943 F2d 53 United States v. Heatwall

943 F.2d 53

UNITED STATES of America, Plaintiff-Appellee,
Robert Gino HEATWALL, Defendant-Appellant.

No. 91-3164.

United States Court of Appeals, Sixth Circuit.

Aug. 27, 1991.

NOTICE: Sixth Circuit Rule 24(c) states that citation of unpublished dispositions is disfavored except for establishing res judicata, estoppel, or the law of the case and requires service of copies of cited unpublished dispositions of the Sixth Circuit.

Before RALPH B. GUY, Jr. and RYAN, Circuit Judges, and HULL, District Judge.*

RALPH B. GUY, JR., Circuit Judge.

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The defendant, Robert Heatwall, was convicted of being a felon in possession of a firearm. 18 U.S.C. § 1922(g)(1). On appeal, Heatwall argues that he received ineffective assistance from his trial counsel. This argument is bottomed on a contention that trial counsel did not adequately challenge the felony conviction that served as a predicate for the felon in possession conviction.


Upon a review of the record, we conclude that trial counsel's performance was adequate, and we affirm defendant's conviction.


We note at the outset our disapproval of pursuing ineffective assistance of counsel claims by direct appeal rather than by seeking relief under 28 U.S.C. § 2255. Proceeding under section 2255 allows the trial judge, who is in the best position to evaluate an ineffective assistance of trial counsel claim, to have the first bite at the apple. Secondly, it allows for the holding of an evidentiary hearing, if necessary, something that we are unable to do at the appellate level. In advance of oral argument, the parties were contacted and asked to respond to the court relative to why we should proceed to hear this case on direct appeal. Counsel for both the government and the defendant assured the court that the record was complete on this issue and that judicial economy would be served by proceeding to hear this matter now. Reluctantly we do so.


In the course of conducting an investigation, the nature of which is not made known by the record, FBI agents learned that defendant, a police officer for the village of Boston Heights, Ohio, possessed at least five firearms. During FBI interviews with the defendant, he admitted to a prior conviction and ultimately was indicted and charged with being a felon in possession of a firearm. The circumstances surrounding defendant's earlier felony conviction are as follows. Heatwall was a juvenile offender who was given a custody sentence. Allegedly to escape custodial sexual abuse, Heatwall escaped and joined the armed forces, although he was considerably underage at the time he enlisted. While in the armed forces, he got into trouble and ultimately went AWOL. He was then given a dishonorable discharge.


Years later, when applying for a job with a federal agency, Heatwall failed to divulge that he had received a dishonorable discharge from the armed forces. He was subsequently prosecuted and convicted for a violation of 18 U.S.C. § 1001--making a false statement to a government agency. The conviction was as a result of a guilty plea.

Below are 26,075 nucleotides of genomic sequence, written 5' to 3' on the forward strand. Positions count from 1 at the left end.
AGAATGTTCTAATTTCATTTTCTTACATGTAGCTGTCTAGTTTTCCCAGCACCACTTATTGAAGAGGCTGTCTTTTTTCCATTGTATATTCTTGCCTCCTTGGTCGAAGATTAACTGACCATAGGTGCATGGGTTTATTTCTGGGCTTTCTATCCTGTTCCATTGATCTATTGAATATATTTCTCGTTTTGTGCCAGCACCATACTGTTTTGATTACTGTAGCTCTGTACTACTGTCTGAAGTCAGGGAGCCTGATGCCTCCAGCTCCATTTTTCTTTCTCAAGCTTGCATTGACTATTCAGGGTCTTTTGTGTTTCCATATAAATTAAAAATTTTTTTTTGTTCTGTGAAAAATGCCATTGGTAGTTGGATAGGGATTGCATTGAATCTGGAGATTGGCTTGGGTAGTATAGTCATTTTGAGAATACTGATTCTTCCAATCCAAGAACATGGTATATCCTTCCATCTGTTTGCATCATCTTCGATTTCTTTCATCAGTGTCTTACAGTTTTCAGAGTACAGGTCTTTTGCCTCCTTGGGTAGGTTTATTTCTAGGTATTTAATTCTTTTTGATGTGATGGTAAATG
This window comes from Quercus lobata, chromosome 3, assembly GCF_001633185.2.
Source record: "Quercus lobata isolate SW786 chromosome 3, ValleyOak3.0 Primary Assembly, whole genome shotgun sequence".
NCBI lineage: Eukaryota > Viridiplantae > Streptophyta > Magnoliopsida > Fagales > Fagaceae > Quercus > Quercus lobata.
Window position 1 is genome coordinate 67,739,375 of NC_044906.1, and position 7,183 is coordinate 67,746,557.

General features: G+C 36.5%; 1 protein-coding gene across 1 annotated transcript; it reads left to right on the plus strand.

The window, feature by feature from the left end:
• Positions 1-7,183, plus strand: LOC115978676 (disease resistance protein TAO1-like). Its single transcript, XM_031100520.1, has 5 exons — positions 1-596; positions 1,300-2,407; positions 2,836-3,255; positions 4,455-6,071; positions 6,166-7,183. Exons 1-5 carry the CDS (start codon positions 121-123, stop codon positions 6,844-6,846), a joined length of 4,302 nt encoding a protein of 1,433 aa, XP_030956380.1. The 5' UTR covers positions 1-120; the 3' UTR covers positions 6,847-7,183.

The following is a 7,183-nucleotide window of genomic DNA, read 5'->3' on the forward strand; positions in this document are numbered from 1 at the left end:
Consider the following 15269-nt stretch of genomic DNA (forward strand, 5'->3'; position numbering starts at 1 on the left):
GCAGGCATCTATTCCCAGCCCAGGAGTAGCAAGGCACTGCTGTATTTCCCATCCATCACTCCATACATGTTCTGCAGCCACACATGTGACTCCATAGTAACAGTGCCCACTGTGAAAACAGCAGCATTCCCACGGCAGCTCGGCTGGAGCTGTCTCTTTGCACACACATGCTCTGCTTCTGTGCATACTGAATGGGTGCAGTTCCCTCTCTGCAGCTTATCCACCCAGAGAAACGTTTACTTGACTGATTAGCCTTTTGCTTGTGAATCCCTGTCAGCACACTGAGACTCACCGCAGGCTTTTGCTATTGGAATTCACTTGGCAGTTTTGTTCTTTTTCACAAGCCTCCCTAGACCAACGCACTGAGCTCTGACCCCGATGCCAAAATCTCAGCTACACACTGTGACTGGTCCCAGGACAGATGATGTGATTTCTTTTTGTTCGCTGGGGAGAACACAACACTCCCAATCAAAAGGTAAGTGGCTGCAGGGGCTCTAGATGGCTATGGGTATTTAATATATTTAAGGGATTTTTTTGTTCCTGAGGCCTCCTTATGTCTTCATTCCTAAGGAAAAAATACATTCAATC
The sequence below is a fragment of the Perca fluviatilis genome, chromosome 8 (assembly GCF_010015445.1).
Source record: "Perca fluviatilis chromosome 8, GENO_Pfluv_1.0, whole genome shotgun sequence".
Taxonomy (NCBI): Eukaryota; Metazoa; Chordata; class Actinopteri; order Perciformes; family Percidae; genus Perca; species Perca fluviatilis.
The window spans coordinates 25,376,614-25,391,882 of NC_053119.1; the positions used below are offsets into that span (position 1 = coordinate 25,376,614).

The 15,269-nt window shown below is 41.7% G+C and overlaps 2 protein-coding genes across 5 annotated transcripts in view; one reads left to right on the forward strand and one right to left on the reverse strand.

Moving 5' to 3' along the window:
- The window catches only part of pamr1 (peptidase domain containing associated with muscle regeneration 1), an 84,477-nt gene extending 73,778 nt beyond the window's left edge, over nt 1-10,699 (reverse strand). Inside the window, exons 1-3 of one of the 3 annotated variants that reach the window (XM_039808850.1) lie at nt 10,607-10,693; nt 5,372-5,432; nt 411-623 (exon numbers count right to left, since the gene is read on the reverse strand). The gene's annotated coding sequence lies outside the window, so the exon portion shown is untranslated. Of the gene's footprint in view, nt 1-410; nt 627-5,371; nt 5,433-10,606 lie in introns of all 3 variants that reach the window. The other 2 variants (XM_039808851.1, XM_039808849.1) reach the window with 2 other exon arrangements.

At trial in this case, defendant admitted possessing the firearms and also admitted the prior federal conviction, but claimed that he did not know it was a felony conviction. The jury rejected this argument and found Heatwall guilty. On appeal, Heatwall raises only one issue. He argues that his trial counsel did not diligently pursue the circumstances surrounding his 1954 guilty plea and that the documentation supporting the 1954 conviction does not affirmatively show that the guilty plea was taken in accordance with the requirements of Boykin v. Alabama, 395 U.S. 238(1969).


Defendant's trial counsel, in the course of pretrial discovery, demanded that the government produce certified copies of the record of defendant's prior felony conviction. Since the conviction had occurred so long ago, the government had some difficulty in securing a copy of the records of conviction, but finally did so. The certified record of conviction, of course, does not in any way indicate what occurred at the time the plea was taken. Defendant argues that his trial counsel should have filed a motion to suppress and pursued the Boykin issue.

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We have two problems with this argument. First, the records, although old, are in order and clearly show, as defendant admits, that he was represented by counsel throughout these 1954 proceedings. Secondly, the defendant has never alleged any violation of Boykin. Even at oral argument, defense counsel could not indicate in any way when asked what deviations from the Boykin requirements were being alleged. We reject the proposition that trial counsel, in order to be "effective," must bring a motion to suppress under these circumstances unless he has some indication that there was a deficiency in the guilty plea procedures that resulted in the individual conviction. Since appellate counsel appears to have no such information even at this late date, we certainly cannot presume such information to have been in the possession of trial counsel. A rule of law, which would require counsel to file frivolous motions in order to insulate himself from a future claim of being ineffective, is one that has little to commend it. Since defendant has eschewed the opportunity to develop more of a record on this issue in the district court, the result is that he seeks a per se rule that in every felon in possession prosecution trial counsel must move to suppress the predicate conviction whether or not he has any information of a defect in that conviction. We decline to adopt such a rule.




Honorable Thomas G. Hull, United States District Court for the Eastern District of Tennessee, sitting by designation